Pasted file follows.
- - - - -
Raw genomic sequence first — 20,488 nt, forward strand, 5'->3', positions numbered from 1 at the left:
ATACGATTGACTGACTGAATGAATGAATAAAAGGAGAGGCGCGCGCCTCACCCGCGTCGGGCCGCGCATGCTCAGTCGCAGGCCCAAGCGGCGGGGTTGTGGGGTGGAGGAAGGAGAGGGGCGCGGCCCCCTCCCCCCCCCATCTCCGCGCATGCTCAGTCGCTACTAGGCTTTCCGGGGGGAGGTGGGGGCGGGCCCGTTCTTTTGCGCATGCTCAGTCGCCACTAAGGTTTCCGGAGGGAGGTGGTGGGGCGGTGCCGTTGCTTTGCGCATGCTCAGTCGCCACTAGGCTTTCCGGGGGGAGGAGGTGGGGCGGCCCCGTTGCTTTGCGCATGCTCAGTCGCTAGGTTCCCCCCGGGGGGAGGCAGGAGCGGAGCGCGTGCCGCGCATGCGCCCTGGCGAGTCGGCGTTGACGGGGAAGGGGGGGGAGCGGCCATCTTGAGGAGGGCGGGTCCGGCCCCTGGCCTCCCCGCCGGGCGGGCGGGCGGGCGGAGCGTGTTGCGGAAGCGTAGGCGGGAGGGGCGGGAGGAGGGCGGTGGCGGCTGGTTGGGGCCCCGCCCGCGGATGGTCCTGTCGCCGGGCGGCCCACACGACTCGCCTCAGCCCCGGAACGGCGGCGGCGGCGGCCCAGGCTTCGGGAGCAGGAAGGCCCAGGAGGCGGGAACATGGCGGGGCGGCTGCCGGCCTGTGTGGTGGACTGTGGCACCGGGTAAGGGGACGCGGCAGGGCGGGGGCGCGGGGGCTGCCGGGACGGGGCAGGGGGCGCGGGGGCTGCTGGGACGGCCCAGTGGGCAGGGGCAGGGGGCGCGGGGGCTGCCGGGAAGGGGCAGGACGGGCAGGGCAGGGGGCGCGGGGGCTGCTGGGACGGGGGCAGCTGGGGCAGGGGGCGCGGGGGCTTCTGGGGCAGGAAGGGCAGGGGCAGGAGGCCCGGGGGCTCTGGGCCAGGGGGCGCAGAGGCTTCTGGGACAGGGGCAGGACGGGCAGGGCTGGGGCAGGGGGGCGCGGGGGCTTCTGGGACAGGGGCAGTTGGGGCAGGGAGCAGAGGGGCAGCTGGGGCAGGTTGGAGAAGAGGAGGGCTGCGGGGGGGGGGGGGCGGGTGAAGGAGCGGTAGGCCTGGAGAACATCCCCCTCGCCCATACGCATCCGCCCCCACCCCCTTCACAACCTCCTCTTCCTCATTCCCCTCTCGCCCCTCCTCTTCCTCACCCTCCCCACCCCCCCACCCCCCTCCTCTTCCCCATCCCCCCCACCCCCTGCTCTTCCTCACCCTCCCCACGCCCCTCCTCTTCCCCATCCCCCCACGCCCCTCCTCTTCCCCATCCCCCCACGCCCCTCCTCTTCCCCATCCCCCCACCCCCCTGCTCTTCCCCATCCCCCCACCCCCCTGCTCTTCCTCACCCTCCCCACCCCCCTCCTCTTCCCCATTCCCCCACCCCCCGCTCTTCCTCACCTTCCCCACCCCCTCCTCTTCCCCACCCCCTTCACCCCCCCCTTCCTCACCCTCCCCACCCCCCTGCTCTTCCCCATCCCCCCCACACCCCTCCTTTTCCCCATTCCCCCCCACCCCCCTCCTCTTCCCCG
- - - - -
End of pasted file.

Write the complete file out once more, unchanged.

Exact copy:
Raw genomic sequence first — 20,488 nt, forward strand, 5'->3', positions numbered from 1 at the left:
ATACGATTGACTGACTGAATGAATGAATAAAAGGAGAGGCGCGCGCCTCACCCGCGTCGGGCCGCGCATGCTCAGTCGCAGGCCCAAGCGGCGGGGTTGTGGGGTGGAGGAAGGAGAGGGGCGCGGCCCCCTCCCCCCCCCATCTCCGCGCATGCTCAGTCGCTACTAGGCTTTCCGGGGGGAGGTGGGGGCGGGCCCGTTCTTTTGCGCATGCTCAGTCGCCACTAAGGTTTCCGGAGGGAGGTGGTGGGGCGGTGCCGTTGCTTTGCGCATGCTCAGTCGCCACTAGGCTTTCCGGGGGGAGGAGGTGGGGCGGCCCCGTTGCTTTGCGCATGCTCAGTCGCTAGGTTCCCCCCGGGGGGAGGCAGGAGCGGAGCGCGTGCCGCGCATGCGCCCTGGCGAGTCGGCGTTGACGGGGAAGGGGGGGGAGCGGCCATCTTGAGGAGGGCGGGTCCGGCCCCTGGCCTCCCCGCCGGGCGGGCGGGCGGGCGGAGCGTGTTGCGGAAGCGTAGGCGGGAGGGGCGGGAGGAGGGCGGTGGCGGCTGGTTGGGGCCCCGCCCGCGGATGGTCCTGTCGCCGGGCGGCCCACACGACTCGCCTCAGCCCCGGAACGGCGGCGGCGGCGGCCCAGGCTTCGGGAGCAGGAAGGCCCAGGAGGCGGGAACATGGCGGGGCGGCTGCCGGCCTGTGTGGTGGACTGTGGCACCGGGTAAGGGGACGCGGCAGGGCGGGGGCGCGGGGGCTGCCGGGACGGGGCAGGGGGCGCGGGGGCTGCTGGGACGGCCCAGTGGGCAGGGGCAGGGGGCGCGGGGGCTGCCGGGAAGGGGCAGGACGGGCAGGGCAGGGGGCGCGGGGGCTGCTGGGACGGGGGCAGCTGGGGCAGGGGGCGCGGGGGCTTCTGGGGCAGGAAGGGCAGGGGCAGGAGGCCCGGGGGCTCTGGGCCAGGGGGCGCAGAGGCTTCTGGGACAGGGGCAGGACGGGCAGGGCTGGGGCAGGGGGGCGCGGGGGCTTCTGGGACAGGGGCAGTTGGGGCAGGGAGCAGAGGGGCAGCTGGGGCAGGTTGGAGAAGAGGAGGGCTGCGGGGGGGGGGGGGCGGGTGAAGGAGCGGTAGGCCTGGAGAACATCCCCCTCGCCCATACGCATCCGCCCCCACCCCCTTCACAACCTCCTCTTCCTCATTCCCCTCTCGCCCCTCCTCTTCCTCACCCTCCCCACCCCCCCACCCCCCTCCTCTTCCCCATCCCCCCCACCCCCTGCTCTTCCTCACCCTCCCCACGCCCCTCCTCTTCCCCATCCCCCCACGCCCCTCCTCTTCCCCATCCCCCCACGCCCCTCCTCTTCCCCATCCCCCCACCCCCCTGCTCTTCCCCATCCCCCCACCCCCCTGCTCTTCCTCACCCTCCCCACCCCCCTCCTCTTCCCCATTCCCCCACCCCCCGCTCTTCCTCACCTTCCCCACCCCCTCCTCTTCCCCACCCCCTTCACCCCCCCCTTCCTCACCCTCCCCACCCCCCTGCTCTTCCCCATCCCCCCCACACCCCTCCTTTTCCCCATTCCCCCCCACCCCCCTCCTCTTCCCCG